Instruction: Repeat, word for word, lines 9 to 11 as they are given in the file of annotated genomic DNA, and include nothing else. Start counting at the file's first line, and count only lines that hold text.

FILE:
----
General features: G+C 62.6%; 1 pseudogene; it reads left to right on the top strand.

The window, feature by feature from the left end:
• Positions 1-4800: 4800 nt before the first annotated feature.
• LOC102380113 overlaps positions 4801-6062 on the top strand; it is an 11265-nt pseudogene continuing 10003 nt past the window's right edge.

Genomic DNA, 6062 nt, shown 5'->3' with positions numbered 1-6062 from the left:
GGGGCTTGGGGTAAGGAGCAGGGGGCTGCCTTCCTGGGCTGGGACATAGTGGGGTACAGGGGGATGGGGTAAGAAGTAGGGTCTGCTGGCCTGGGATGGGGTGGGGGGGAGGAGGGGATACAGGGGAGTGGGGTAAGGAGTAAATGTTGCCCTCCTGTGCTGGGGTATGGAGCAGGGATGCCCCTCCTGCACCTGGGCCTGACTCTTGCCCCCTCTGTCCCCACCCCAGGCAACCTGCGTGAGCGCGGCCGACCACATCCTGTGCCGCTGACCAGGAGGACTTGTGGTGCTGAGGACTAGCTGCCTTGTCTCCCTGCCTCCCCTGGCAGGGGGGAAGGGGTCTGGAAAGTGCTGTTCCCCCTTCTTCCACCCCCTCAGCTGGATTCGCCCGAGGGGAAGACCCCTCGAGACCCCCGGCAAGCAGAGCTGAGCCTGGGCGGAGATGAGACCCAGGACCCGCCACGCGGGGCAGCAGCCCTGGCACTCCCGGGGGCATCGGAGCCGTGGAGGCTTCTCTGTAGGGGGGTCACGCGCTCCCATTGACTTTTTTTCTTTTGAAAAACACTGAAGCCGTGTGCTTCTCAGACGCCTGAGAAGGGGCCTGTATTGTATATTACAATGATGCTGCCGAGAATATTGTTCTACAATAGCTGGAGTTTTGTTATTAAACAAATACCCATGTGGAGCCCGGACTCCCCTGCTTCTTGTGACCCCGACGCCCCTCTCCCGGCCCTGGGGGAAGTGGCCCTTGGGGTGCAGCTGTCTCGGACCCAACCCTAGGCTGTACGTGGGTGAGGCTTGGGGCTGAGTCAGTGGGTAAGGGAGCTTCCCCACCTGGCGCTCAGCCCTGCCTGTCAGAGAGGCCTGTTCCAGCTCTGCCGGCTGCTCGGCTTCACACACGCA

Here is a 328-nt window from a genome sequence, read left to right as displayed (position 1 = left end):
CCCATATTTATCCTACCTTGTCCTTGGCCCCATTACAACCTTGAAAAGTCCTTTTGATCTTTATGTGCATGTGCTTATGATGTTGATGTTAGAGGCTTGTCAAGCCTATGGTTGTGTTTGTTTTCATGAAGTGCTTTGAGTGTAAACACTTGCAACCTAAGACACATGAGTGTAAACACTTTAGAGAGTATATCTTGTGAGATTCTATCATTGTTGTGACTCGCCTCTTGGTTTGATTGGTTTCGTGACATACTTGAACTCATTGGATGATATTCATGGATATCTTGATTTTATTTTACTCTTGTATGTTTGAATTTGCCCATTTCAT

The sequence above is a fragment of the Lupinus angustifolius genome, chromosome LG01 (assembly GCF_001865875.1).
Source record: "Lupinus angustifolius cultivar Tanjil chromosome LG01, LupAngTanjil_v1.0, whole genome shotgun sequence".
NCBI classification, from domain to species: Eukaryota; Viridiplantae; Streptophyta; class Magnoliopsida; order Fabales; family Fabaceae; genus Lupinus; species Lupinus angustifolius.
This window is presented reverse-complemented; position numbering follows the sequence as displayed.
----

The sequence above is a fragment of the Lupinus angustifolius genome, chromosome LG01 (assembly GCF_001865875.1).
Source record: "Lupinus angustifolius cultivar Tanjil chromosome LG01, LupAngTanjil_v1.0, whole genome shotgun sequence".
NCBI classification, from domain to species: Eukaryota; Viridiplantae; Streptophyta; class Magnoliopsida; order Fabales; family Fabaceae; genus Lupinus; species Lupinus angustifolius.